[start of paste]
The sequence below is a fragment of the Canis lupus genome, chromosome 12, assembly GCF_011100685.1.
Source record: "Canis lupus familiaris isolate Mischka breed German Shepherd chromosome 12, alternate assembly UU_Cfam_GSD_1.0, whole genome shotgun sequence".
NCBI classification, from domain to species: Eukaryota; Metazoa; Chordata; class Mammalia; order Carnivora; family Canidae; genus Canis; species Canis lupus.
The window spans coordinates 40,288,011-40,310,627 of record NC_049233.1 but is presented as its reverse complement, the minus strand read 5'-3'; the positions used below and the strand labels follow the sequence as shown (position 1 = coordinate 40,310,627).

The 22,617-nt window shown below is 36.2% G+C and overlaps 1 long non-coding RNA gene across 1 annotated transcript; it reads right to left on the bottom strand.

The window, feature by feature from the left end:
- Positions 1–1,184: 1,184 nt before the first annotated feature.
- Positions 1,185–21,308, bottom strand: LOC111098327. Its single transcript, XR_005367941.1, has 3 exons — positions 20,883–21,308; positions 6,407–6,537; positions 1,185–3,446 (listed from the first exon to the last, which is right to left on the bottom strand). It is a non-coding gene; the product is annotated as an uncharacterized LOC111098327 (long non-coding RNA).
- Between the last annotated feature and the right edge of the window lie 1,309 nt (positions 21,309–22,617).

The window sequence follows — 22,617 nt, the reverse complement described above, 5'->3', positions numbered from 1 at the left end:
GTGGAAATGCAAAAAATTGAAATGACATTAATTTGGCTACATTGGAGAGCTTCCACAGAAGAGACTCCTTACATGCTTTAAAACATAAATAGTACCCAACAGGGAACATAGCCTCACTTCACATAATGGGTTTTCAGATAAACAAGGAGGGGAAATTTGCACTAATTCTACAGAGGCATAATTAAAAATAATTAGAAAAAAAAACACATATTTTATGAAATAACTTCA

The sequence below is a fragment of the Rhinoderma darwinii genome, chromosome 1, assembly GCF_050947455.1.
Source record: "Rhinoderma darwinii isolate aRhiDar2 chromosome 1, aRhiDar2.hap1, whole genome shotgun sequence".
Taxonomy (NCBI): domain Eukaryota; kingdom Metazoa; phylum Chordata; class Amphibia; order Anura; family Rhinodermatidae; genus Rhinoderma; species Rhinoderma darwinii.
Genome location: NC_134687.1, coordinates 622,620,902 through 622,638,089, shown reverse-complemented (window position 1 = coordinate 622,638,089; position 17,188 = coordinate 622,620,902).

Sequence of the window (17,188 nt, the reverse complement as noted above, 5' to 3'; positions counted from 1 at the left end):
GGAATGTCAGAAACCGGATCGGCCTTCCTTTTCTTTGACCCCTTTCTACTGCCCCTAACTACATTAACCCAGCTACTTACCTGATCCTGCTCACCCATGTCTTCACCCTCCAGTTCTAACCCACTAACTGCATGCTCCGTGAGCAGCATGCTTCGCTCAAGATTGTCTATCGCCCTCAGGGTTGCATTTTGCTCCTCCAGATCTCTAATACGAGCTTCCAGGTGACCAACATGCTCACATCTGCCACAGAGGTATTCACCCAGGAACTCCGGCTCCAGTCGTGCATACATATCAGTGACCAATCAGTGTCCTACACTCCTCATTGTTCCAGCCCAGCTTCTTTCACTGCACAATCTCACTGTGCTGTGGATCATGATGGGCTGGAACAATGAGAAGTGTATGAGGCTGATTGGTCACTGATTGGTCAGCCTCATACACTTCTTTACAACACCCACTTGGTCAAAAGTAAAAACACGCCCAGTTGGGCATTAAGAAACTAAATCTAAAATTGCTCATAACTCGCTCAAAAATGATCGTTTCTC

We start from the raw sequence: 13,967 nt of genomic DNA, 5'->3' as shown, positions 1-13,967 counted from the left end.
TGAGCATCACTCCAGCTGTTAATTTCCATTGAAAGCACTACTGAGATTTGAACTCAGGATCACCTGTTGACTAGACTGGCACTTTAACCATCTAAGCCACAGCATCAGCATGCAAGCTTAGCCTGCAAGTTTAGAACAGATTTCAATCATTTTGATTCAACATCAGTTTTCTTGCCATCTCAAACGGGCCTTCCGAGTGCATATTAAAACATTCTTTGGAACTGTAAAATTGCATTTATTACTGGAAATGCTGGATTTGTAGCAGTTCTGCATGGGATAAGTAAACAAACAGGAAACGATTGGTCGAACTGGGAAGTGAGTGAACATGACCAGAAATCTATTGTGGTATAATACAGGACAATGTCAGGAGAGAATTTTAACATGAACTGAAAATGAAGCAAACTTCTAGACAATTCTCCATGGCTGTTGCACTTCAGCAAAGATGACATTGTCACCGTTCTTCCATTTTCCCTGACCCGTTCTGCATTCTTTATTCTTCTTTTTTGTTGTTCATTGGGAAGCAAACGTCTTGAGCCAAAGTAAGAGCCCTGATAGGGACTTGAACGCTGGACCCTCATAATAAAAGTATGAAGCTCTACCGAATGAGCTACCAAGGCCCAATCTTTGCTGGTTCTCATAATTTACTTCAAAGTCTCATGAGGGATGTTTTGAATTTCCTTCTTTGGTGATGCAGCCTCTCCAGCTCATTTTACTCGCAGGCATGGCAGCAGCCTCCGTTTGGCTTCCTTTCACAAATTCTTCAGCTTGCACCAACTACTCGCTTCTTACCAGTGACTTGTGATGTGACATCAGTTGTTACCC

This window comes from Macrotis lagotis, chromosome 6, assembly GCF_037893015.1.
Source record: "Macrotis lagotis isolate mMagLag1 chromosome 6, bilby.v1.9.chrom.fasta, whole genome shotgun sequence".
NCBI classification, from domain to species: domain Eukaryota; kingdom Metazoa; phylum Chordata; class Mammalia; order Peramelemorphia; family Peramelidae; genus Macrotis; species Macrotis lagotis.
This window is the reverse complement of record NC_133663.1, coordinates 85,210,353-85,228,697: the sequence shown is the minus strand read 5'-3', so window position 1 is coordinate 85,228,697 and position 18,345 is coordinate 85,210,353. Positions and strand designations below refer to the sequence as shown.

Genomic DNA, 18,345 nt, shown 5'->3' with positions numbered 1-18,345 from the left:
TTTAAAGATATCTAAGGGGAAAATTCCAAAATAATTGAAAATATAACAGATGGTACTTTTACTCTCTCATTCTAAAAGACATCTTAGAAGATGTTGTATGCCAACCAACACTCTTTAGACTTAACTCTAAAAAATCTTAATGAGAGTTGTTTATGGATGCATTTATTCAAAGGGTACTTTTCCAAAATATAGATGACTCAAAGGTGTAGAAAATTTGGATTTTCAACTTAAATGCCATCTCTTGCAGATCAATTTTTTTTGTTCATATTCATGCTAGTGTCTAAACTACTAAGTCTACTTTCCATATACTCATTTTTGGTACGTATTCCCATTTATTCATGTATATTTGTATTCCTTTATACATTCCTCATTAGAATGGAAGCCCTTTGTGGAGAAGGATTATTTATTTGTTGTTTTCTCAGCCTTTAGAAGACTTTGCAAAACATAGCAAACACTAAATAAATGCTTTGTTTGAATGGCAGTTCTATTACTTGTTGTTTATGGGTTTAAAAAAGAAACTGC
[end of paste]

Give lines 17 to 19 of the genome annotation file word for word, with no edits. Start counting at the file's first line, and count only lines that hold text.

GGAATGTCAGAAACCGGATCGGCCTTCCTTTTCTTTGACCCCTTTCTACTGCCCCTAACTACATTAACCCAGCTACTTACCTGATCCTGCTCACCCATGTCTTCACCCTCCAGTTCTAACCCACTAACTGCATGCTCCGTGAGCAGCATGCTTCGCTCAAGATTGTCTATCGCCCTCAGGGTTGCATTTTGCTCCTCCAGATCTCTAATACGAGCTTCCAGGTGACCAACATGCTCACATCTGCCACAGAGGTATTCACCCAGGAACTCCGGCTCCAGTCGTGCATACATATCAGTGACCAATCAGTGTCCTACACTCCTCATTGTTCCAGCCCAGCTTCTTTCACTGCACAATCTCACTGTGCTGTGGATCATGATGGGCTGGAACAATGAGAAGTGTATGAGGCTGATTGGTCACTGATTGGTCAGCCTCATACACTTCTTTACAACACCCACTTGGTCAAAAGTAAAAACACGCCCAGTTGGGCATTAAGAAACTAAATCTAAAATTGCTCATAACTCGCTCAAAAATGATCGTTTCTC

We start from the raw sequence: 13,967 nt of genomic DNA, 5'->3' as shown, positions 1-13,967 counted from the left end.
TGAGCATCACTCCAGCTGTTAATTTCCATTGAAAGCACTACTGAGATTTGAACTCAGGATCACCTGTTGACTAGACTGGCACTTTAACCATCTAAGCCACAGCATCAGCATGCAAGCTTAGCCTGCAAGTTTAGAACAGATTTCAATCATTTTGATTCAACATCAGTTTTCTTGCCATCTCAAACGGGCCTTCCGAGTGCATATTAAAACATTCTTTGGAACTGTAAAATTGCATTTATTACTGGAAATGCTGGATTTGTAGCAGTTCTGCATGGGATAAGTAAACAAACAGGAAACGATTGGTCGAACTGGGAAGTGAGTGAACATGACCAGAAATCTATTGTGGTATAATACAGGACAATGTCAGGAGAGAATTTTAACATGAACTGAAAATGAAGCAAACTTCTAGACAATTCTCCATGGCTGTTGCACTTCAGCAAAGATGACATTGTCACCGTTCTTCCATTTTCCCTGACCCGTTCTGCATTCTTTATTCTTCTTTTTTGTTGTTCATTGGGAAGCAAACGTCTTGAGCCAAAGTAAGAGCCCTGATAGGGACTTGAACGCTGGACCCTCATAATAAAAGTATGAAGCTCTACCGAATGAGCTACCAAGGCCCAATCTTTGCTGGTTCTCATAATTTACTTCAAAGTCTCATGAGGGATGTTTTGAATTTCCTTCTTTGGTGATGCAGCCTCTCCAGCTCATTTTACTCGCAGGCATGGCAGCAGCCTCCGTTTGGCTTCCTTTCACAAATTCTTCAGCTTGCACCAACTACTCGCTTCTTACCAGTGACTTGTGATGTGACATCAGTTGTTACCC